In the past month or so I've read three very different books: China Mieville's Un Lun Dun, Tolstoy's Anna Karenina, and Alan Moore's Watchmen. I really liked all of them. I read them compulsively, which happens in wierd spurts while I'm writing. Some weeks all I want to do is read and it's a struggle to get my own words down, other weeks I don't read anything (except over people's shoulders on the T because I simply can't resist an open book/newspaper/magazine...).
They're clearly very different books but one thing they do have in common is male writers creating female characters. In Anna Karenina and Un Lun Dun the female characters are main characters too. And once again I found myself wondering why female characters are so hard to get right.
In fairness, China Mieville did the best job of the three, in my opinion. His main character is a young girl named Deeba. I can't help but wonder if male writers find it easier to write well rounded female characters when they haven't hit puperty yet. As if once puperty sets in all women become mysterious, unreadable, often irrational people who fall into those two inevitable categories I loathe: virgin or whore.
Next is Tolstoy. I thought his portrayal of Anna was really interesting. To me it felt like he was writing a story about a real person but that his own intentions kept getting in the way of her. Much of the time she was bogged down with Tolstoy's morals, his desire to punish her for her transgressions, his attempts to portray the female perspective. I finished the book and felt angry at Tolstoy for doing that to Anna--as if Anna was independent of the book and Tolstoy as some sort of god-writer had written her fate on purpose just to hurt her.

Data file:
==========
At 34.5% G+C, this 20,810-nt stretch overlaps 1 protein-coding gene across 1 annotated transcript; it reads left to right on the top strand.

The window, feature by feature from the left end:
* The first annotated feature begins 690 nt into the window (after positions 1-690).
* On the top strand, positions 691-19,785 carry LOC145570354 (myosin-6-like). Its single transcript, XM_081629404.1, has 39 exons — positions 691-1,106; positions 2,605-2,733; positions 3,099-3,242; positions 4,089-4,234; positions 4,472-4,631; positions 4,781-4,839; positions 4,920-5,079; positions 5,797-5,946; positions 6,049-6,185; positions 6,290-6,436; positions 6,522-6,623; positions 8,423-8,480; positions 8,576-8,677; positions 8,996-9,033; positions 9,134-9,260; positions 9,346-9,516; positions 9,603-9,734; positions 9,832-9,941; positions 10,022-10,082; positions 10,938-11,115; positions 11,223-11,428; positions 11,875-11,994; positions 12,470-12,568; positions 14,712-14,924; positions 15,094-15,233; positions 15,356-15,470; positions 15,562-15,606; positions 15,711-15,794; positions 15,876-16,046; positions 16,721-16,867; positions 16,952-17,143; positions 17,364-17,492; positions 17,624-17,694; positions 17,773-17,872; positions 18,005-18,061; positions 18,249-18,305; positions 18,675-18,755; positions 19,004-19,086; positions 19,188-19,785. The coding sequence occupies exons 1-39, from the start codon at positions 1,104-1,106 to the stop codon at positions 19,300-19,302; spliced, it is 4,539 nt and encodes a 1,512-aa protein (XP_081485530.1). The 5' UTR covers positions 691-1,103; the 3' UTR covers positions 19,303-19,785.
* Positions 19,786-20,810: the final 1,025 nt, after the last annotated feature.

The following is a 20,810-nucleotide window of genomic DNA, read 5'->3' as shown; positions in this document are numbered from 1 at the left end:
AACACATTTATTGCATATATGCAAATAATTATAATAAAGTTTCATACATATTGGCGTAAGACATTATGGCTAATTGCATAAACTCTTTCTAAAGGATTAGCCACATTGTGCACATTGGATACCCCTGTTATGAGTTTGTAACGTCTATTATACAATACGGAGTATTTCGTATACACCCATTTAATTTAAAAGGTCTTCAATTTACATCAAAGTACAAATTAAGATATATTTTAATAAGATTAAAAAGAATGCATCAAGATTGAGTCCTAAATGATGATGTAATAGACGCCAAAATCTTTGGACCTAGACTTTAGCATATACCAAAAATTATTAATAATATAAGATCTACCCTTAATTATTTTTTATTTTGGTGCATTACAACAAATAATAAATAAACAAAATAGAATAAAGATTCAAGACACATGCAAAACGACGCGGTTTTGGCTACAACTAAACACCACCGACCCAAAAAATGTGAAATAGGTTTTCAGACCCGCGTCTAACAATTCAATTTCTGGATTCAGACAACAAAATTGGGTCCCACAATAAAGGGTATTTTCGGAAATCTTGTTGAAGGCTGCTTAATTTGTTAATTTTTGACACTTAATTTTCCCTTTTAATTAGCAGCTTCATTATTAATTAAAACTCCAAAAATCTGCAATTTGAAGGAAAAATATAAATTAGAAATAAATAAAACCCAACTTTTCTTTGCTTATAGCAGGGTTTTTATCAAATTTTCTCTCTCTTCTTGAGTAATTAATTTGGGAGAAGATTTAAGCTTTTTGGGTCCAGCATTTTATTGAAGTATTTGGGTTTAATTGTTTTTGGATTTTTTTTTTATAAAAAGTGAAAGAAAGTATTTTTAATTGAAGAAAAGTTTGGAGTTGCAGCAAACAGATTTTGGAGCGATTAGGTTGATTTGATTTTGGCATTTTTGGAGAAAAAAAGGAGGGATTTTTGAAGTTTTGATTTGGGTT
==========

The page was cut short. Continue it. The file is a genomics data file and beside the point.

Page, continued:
And finally, we come to Alan Moore. Here's where I got really frustrated. Granted, as a woman I suppose I'm not the target audience for "Watchmen." So what? (Maybe that's due to the lack of well rounded female charaters, but that's for another blg post all together.) That doesn't mean the woman should just go around inspiring and falling in love with the men. I hate when women are these muses, up on pedestals. Laurie falls in love with one man, then another. Her purpose in the novel seems to be to encourage the men (Dr. Manhattan and Nite Owl) to act. Yes, she's badass and she does some figting (though apparently only because her mom wanted her to be a superhero. We never find out what Laurie actually wants). But that isn't enough. I don't just want to see women who are tough, I want them to be people with their own opinions, thoughts, ambitions, and faults. And don't even get me started on the issue of women, youth, and beauty. Dr. Manhattan dumps his previous girlfriend for a sixteen year old Laurie for no apparent reason other than her youth and beauty. Come on guys, I know women have worth independent of their age and physical appearance!!
I think some of my favorite authors are the ones who write men and women as people. Neil Gaiman is really good at this, in my opinion. His stories are populated with all sort of people who have different personalities, genders, and sexual preferences. Thanks, Neil! If only more writers--a least in the fantasy genre--did that.
Hopefully someday someone will add me to that list, too.